The important role of grandparents

Grandparents who take an active role in their grandchild’s life have a positive effect on the child’s self-esteem. “Grandparents often have unconditional love for their grandchildren,” says Parent. “Children pick up on this and it helps them feel confident in themselves and their abilities.” Grandparents often have more free time and more parenting experience without carrying the burden of parental responsibilities. “They do things simply for the pleasure of being with their grandkids, and that makes young children feel important,” adds Lavigueur. The patience and tolerance grandparents often show can also be a source of comfort. For example, they may respond less negatively when a child misbehaves.

Lavigueur has also noted the positive effects of maternal grandmother involvement in her work on vulnerable mothers. “In a study, many young moms felt that their mother played an important role in their child’s life.” The grandmothers in the study helped out financially with childcare, but they also provided emotional security for the child by playing with them, consoling them, and spending time with them, for example. Other studies have even shown that a good relationship with a loving grandmother can reduce the negative impact of having a less affectionate mother.

Read our feature on grandparents and learn more about their role and benefits.

How open are parents to involvement from others?
According to the experts we consulted, parents are generally open to their loved ones being involved in their children’s lives. “However, some parents are more protective than others and find it hard to trust other people with their child,” says psychologist Nathalie Parent. These parents should try to keep in mind that their support network isn’t there to replace them. It’s there to complement what they offer to their child.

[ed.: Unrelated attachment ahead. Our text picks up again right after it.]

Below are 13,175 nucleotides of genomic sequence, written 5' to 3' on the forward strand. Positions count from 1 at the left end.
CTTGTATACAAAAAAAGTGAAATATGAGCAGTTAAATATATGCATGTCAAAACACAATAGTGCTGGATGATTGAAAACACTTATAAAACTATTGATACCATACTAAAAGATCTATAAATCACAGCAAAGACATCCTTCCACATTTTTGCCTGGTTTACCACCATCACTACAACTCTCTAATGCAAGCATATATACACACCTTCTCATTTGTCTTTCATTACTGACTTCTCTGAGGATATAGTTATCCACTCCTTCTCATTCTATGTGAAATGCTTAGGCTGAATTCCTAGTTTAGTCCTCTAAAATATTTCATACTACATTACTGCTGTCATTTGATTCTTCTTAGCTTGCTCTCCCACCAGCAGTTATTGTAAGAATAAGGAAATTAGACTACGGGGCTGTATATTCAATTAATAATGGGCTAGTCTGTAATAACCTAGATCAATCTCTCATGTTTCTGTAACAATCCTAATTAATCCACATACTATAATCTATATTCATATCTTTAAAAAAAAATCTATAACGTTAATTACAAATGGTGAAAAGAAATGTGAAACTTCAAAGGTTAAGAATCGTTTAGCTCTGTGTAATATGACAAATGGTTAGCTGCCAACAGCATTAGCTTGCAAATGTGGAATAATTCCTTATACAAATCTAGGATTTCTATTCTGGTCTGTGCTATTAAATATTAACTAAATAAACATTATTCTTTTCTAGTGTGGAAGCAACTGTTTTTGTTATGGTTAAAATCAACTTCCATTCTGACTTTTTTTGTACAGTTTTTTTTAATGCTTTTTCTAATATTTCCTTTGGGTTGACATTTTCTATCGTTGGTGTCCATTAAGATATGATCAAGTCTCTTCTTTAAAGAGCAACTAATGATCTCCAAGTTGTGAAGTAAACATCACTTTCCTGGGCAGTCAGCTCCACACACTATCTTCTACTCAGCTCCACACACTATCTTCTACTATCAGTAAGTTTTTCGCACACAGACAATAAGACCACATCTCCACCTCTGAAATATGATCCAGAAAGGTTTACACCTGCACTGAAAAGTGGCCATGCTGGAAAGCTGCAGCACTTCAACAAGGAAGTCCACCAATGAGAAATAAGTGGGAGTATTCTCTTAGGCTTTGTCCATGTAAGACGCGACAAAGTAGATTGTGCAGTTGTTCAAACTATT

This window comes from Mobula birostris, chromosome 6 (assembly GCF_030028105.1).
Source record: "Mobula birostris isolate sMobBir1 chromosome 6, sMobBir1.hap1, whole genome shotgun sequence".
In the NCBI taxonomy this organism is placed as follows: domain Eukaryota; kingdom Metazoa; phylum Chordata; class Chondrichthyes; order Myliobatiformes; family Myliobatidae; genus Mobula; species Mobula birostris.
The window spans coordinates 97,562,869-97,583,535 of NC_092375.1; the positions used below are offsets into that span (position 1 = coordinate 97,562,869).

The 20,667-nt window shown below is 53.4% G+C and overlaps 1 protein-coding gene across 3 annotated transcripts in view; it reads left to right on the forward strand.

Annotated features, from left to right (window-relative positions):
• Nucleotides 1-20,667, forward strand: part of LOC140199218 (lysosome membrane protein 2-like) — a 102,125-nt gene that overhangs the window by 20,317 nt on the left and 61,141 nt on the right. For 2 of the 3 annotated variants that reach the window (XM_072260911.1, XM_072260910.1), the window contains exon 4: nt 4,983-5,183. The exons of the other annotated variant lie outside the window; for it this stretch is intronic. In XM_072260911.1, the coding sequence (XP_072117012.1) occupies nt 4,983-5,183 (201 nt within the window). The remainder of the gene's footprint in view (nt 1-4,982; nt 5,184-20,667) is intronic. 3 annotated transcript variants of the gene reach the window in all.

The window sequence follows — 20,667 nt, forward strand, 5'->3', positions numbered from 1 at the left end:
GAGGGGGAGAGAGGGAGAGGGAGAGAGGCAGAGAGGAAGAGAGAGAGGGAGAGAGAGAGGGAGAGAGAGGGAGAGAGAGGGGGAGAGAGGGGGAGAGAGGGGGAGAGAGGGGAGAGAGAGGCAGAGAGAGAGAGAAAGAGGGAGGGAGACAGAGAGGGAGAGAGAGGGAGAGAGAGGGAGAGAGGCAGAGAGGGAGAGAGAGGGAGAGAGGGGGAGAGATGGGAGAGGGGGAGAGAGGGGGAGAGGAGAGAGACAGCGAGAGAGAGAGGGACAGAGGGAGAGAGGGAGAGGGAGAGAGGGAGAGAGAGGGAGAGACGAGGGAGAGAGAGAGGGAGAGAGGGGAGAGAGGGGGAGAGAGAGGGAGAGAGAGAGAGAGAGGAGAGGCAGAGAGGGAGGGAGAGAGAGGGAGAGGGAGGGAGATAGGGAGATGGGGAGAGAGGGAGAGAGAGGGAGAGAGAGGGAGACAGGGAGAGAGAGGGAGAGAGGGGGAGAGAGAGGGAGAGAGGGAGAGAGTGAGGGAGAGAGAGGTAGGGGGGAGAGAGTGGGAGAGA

On the flip side, friends and family sometimes worry about being a bother, not knowing what to do with the child, or becoming the default babysitter. If this is the case, parents can slowly integrate their support network into their child’s life by paying short visits to Grandma or a friend, for instance, or sending photos or a drawing to an uncle. Over time, these relationships will deepen.
If, however, a parent’s anxiety or a family conflict is preventing their child from spending time with other people, Parent believes it can be a good idea to try to address the situation. Meeting with a psychologist or social worker, for example, can help parents overcome their fears or get to the root of the conflict.

Family roots

Knowing where we come from gives us a sense of security. When grandparents share their memories, children understand that they have a history and belong to a long line of ancestors, says Parent. This helps them develop their sense of identity. The same is true when grandparents share their skills and knowledge. For example, when Grandma tends the vegetable garden or Grandpa repairs the lawnmower, children learn to appreciate the practicality and satisfaction of doing things by themselves. They slowly realize that they are keeping their family’s knowledge and values alive.

Grandparents also provide stability. For example, they can step in when a second child is born or when a parent falls ill. “It’s very reassuring for a child to go to their grandparents’ home and maintain their routine,” says Suzanne Lavigueur.

Seeing their grandparents on a regular basis can also help children cope better with parental separation. As a result, separated parents should try to maintain the relationship between their child and their ex-partner’s parents, even if they’re angry with each other, says Nathalie Parent. “Children who are going through a lot of changes need to maintain some degree of stability and be reassured that some things won’t change.”

Aunts, uncles, friends, and co.

Aunts, uncles, friends, and neighbours also have a lot to offer. Author and editor Marianne Prairie believes in the importance of social networks for not only parental support, but also child development. She’s seen the benefits firsthand with her daughters, who were very close with Marianne’s friends and neighbours when they were little. “It really helped for them to be around other adults. It gave them other role models.” It was like her daughters were part of one big family!